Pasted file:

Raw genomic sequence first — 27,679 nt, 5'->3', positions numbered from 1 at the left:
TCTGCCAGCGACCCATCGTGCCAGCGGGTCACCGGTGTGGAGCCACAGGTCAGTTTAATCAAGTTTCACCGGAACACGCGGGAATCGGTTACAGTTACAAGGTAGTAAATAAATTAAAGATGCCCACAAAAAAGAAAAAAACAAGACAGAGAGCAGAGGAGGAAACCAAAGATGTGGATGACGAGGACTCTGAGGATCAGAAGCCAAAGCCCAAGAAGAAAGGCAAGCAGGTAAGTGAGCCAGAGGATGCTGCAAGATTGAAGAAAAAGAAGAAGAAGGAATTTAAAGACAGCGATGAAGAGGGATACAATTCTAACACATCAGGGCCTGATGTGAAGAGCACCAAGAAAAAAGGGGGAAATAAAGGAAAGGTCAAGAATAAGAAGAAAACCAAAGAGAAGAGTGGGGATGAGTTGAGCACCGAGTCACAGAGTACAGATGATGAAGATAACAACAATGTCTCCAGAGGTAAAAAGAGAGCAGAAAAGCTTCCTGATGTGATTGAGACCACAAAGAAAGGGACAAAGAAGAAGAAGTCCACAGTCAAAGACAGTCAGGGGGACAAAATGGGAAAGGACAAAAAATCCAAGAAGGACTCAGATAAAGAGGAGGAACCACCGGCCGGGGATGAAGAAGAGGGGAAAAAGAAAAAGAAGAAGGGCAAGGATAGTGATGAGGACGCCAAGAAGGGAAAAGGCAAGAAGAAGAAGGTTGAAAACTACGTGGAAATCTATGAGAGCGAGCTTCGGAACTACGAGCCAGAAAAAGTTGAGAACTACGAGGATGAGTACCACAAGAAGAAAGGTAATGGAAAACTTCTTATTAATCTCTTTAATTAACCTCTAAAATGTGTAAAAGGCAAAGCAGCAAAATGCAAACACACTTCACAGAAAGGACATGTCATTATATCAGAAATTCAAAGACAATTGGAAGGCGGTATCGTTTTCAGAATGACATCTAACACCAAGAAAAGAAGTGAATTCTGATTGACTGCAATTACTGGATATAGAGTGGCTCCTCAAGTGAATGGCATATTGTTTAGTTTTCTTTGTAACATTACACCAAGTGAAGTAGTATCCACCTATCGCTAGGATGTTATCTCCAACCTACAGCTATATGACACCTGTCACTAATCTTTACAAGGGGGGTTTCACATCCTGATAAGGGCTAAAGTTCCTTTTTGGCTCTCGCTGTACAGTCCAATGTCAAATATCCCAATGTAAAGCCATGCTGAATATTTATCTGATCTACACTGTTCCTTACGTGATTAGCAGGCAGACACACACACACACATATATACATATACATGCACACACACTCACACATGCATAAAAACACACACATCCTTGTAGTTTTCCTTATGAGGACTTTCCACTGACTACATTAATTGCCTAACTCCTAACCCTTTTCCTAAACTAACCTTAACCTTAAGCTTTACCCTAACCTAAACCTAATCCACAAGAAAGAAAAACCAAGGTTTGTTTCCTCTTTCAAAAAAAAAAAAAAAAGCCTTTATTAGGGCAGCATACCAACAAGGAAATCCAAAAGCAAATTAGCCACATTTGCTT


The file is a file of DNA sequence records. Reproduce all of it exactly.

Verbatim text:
Raw genomic sequence first — 27,679 nt, 5'->3', positions numbered from 1 at the left:
TCTGCCAGCGACCCATCGTGCCAGCGGGTCACCGGTGTGGAGCCACAGGTCAGTTTAATCAAGTTTCACCGGAACACGCGGGAATCGGTTACAGTTACAAGGTAGTAAATAAATTAAAGATGCCCACAAAAAAGAAAAAAACAAGACAGAGAGCAGAGGAGGAAACCAAAGATGTGGATGACGAGGACTCTGAGGATCAGAAGCCAAAGCCCAAGAAGAAAGGCAAGCAGGTAAGTGAGCCAGAGGATGCTGCAAGATTGAAGAAAAAGAAGAAGAAGGAATTTAAAGACAGCGATGAAGAGGGATACAATTCTAACACATCAGGGCCTGATGTGAAGAGCACCAAGAAAAAAGGGGGAAATAAAGGAAAGGTCAAGAATAAGAAGAAAACCAAAGAGAAGAGTGGGGATGAGTTGAGCACCGAGTCACAGAGTACAGATGATGAAGATAACAACAATGTCTCCAGAGGTAAAAAGAGAGCAGAAAAGCTTCCTGATGTGATTGAGACCACAAAGAAAGGGACAAAGAAGAAGAAGTCCACAGTCAAAGACAGTCAGGGGGACAAAATGGGAAAGGACAAAAAATCCAAGAAGGACTCAGATAAAGAGGAGGAACCACCGGCCGGGGATGAAGAAGAGGGGAAAAAGAAAAAGAAGAAGGGCAAGGATAGTGATGAGGACGCCAAGAAGGGAAAAGGCAAGAAGAAGAAGGTTGAAAACTACGTGGAAATCTATGAGAGCGAGCTTCGGAACTACGAGCCAGAAAAAGTTGAGAACTACGAGGATGAGTACCACAAGAAGAAAGGTAATGGAAAACTTCTTATTAATCTCTTTAATTAACCTCTAAAATGTGTAAAAGGCAAAGCAGCAAAATGCAAACACACTTCACAGAAAGGACATGTCATTATATCAGAAATTCAAAGACAATTGGAAGGCGGTATCGTTTTCAGAATGACATCTAACACCAAGAAAAGAAGTGAATTCTGATTGACTGCAATTACTGGATATAGAGTGGCTCCTCAAGTGAATGGCATATTGTTTAGTTTTCTTTGTAACATTACACCAAGTGAAGTAGTATCCACCTATCGCTAGGATGTTATCTCCAACCTACAGCTATATGACACCTGTCACTAATCTTTACAAGGGGGGTTTCACATCCTGATAAGGGCTAAAGTTCCTTTTTGGCTCTCGCTGTACAGTCCAATGTCAAATATCCCAATGTAAAGCCATGCTGAATATTTATCTGATCTACACTGTTCCTTACGTGATTAGCAGGCAGACACACACACACACATATATACATATACATGCACACACACTCACACATGCATAAAAACACACACATCCTTGTAGTTTTCCTTATGAGGACTTTCCACTGACTACATTAATTGCCTAACTCCTAACCCTTTTCCTAAACTAACCTTAACCTTAAGCTTTACCCTAACCTAAACCTAATCCACAAGAAAGAAAAACCAAGGTTTGTTTCCTCTTTCAAAAAAAAAAAAAAAAGCCTTTATTAGGGCAGCATACCAACAAGGAAATCCAAAAGCAAATTAGCCACATTTGCTT